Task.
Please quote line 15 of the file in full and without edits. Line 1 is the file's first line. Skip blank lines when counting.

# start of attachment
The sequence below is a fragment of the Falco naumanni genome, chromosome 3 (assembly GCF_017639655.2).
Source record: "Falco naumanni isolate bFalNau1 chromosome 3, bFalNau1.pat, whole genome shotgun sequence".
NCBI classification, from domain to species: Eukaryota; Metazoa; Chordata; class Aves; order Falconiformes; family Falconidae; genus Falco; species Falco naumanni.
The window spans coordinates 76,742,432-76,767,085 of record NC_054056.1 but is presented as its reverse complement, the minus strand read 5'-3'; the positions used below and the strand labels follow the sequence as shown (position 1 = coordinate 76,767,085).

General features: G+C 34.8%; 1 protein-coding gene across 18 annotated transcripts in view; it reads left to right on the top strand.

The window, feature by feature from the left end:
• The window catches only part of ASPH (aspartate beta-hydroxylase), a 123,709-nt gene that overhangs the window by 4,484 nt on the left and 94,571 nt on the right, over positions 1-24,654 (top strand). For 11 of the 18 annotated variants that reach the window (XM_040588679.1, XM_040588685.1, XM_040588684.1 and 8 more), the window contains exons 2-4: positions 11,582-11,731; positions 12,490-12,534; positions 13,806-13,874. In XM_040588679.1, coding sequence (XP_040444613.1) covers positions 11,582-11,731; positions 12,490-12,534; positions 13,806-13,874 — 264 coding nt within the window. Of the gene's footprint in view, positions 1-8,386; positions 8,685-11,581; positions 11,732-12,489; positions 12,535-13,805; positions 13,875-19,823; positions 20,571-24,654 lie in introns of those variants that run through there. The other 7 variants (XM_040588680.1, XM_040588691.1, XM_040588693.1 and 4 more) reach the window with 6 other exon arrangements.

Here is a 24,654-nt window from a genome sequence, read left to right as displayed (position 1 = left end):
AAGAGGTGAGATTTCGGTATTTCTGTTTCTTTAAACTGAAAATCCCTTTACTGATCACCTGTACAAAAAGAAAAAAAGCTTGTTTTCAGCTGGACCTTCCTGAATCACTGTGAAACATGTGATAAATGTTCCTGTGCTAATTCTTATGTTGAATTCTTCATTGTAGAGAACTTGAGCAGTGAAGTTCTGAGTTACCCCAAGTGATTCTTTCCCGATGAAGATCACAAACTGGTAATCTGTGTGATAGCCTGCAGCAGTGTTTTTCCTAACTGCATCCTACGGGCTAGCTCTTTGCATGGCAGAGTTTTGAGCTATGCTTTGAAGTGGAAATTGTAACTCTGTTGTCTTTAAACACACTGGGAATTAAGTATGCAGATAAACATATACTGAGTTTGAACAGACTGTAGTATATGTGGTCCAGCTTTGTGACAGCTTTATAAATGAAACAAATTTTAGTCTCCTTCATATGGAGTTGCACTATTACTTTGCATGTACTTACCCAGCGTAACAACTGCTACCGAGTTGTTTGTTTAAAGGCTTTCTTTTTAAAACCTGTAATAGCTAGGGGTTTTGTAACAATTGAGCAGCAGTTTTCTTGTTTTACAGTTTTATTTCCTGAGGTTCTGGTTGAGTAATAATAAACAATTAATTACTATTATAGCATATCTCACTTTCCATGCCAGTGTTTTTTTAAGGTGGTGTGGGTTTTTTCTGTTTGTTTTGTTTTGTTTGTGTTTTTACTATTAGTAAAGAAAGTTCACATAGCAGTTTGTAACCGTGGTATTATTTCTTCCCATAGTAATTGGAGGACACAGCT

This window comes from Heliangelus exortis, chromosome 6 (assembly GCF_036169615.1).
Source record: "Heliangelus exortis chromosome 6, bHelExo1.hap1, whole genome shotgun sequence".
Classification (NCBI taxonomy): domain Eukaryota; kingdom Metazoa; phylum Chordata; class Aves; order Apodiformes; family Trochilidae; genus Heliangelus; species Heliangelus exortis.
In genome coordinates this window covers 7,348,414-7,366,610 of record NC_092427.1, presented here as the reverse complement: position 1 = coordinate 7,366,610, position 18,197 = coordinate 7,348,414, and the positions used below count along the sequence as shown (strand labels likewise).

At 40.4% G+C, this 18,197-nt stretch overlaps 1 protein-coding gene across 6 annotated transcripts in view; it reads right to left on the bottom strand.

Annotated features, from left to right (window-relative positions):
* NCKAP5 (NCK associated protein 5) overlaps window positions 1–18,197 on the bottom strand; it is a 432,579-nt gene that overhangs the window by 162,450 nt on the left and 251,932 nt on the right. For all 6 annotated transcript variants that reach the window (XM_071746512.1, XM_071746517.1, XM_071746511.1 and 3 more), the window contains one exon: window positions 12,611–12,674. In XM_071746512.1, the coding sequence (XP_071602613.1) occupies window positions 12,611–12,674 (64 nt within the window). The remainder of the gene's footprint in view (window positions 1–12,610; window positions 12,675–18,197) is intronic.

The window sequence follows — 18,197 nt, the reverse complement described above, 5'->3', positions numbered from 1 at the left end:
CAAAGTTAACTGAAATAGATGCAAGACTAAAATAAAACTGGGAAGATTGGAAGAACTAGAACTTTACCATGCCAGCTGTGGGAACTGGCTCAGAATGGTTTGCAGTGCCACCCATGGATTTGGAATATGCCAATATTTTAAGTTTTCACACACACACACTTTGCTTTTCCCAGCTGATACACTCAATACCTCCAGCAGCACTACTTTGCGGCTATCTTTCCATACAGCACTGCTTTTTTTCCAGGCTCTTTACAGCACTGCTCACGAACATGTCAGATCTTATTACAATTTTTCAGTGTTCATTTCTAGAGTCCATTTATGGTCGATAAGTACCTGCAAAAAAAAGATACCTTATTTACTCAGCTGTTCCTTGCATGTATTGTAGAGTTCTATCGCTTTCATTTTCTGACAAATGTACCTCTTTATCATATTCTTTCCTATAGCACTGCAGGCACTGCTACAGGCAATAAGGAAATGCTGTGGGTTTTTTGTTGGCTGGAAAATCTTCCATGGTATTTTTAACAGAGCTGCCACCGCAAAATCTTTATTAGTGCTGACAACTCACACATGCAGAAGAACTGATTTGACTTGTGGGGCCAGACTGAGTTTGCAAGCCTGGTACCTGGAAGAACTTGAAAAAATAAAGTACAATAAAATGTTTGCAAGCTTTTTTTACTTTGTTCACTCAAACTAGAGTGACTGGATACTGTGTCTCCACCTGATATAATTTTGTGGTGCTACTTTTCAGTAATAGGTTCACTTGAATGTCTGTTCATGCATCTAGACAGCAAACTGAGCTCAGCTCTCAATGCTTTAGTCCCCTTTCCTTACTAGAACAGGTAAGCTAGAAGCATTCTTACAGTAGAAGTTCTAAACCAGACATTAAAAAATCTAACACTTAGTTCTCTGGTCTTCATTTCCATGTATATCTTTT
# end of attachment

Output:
Annotated features, from left to right (window-relative positions):